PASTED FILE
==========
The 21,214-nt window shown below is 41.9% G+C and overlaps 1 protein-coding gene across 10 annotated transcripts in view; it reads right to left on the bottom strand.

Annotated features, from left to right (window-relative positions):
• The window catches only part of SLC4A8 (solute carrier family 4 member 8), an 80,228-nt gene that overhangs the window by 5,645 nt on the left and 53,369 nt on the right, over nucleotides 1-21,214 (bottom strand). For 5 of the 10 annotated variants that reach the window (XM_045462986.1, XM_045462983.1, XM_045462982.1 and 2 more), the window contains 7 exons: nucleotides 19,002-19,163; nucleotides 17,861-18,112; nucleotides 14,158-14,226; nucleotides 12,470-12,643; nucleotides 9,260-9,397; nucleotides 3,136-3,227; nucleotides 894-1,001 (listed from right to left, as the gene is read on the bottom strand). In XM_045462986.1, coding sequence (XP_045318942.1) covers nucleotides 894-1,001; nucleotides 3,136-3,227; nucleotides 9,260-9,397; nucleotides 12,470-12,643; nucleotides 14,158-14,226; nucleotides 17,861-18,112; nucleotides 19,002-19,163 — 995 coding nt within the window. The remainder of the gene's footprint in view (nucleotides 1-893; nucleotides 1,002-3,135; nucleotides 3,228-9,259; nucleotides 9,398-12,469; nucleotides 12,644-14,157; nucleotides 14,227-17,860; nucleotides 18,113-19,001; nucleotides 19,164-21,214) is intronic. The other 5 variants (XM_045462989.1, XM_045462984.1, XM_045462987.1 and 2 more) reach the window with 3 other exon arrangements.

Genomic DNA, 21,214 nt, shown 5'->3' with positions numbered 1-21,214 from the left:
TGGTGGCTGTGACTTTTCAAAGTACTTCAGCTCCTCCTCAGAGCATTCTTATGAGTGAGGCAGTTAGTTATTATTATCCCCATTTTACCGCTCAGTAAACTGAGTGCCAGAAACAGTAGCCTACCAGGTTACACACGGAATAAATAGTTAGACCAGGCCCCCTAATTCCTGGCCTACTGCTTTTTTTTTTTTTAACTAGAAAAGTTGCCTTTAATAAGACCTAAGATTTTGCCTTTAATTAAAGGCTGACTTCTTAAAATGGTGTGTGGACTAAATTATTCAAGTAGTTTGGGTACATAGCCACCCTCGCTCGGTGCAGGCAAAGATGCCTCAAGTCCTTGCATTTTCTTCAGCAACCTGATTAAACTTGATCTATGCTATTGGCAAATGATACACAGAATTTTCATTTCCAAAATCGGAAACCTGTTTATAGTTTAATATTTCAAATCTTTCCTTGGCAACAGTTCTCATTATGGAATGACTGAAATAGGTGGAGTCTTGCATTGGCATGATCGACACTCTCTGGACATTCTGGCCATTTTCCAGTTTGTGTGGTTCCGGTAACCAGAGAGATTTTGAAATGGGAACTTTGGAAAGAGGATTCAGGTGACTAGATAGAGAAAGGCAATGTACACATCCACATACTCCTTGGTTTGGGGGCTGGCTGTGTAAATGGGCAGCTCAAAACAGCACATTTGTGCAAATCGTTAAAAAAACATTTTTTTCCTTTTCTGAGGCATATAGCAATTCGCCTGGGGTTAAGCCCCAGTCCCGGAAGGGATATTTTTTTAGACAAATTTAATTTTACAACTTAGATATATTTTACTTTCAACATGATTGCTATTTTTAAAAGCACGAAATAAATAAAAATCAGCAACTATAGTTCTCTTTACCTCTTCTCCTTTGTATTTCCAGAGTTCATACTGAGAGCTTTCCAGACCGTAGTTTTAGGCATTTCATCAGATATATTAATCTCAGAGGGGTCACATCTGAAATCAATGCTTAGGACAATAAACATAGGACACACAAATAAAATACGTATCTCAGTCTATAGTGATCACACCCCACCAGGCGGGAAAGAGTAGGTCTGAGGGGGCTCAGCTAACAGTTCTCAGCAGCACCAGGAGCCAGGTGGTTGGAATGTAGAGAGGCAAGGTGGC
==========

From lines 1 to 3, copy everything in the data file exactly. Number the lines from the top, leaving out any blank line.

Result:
The 21,214-nt window shown below is 41.9% G+C and overlaps 1 protein-coding gene across 10 annotated transcripts in view; it reads right to left on the bottom strand.

Annotated features, from left to right (window-relative positions):
• The window catches only part of SLC4A8 (solute carrier family 4 member 8), an 80,228-nt gene that overhangs the window by 5,645 nt on the left and 53,369 nt on the right, over nucleotides 1-21,214 (bottom strand). For 5 of the 10 annotated variants that reach the window (XM_045462986.1, XM_045462983.1, XM_045462982.1 and 2 more), the window contains 7 exons: nucleotides 19,002-19,163; nucleotides 17,861-18,112; nucleotides 14,158-14,226; nucleotides 12,470-12,643; nucleotides 9,260-9,397; nucleotides 3,136-3,227; nucleotides 894-1,001 (listed from right to left, as the gene is read on the bottom strand). In XM_045462986.1, coding sequence (XP_045318942.1) covers nucleotides 894-1,001; nucleotides 3,136-3,227; nucleotides 9,260-9,397; nucleotides 12,470-12,643; nucleotides 14,158-14,226; nucleotides 17,861-18,112; nucleotides 19,002-19,163 — 995 coding nt within the window. The remainder of the gene's footprint in view (nucleotides 1-893; nucleotides 1,002-3,135; nucleotides 3,228-9,259; nucleotides 9,398-12,469; nucleotides 12,644-14,157; nucleotides 14,227-17,860; nucleotides 18,113-19,001; nucleotides 19,164-21,214) is intronic. The other 5 variants (XM_045462989.1, XM_045462984.1, XM_045462987.1 and 2 more) reach the window with 3 other exon arrangements.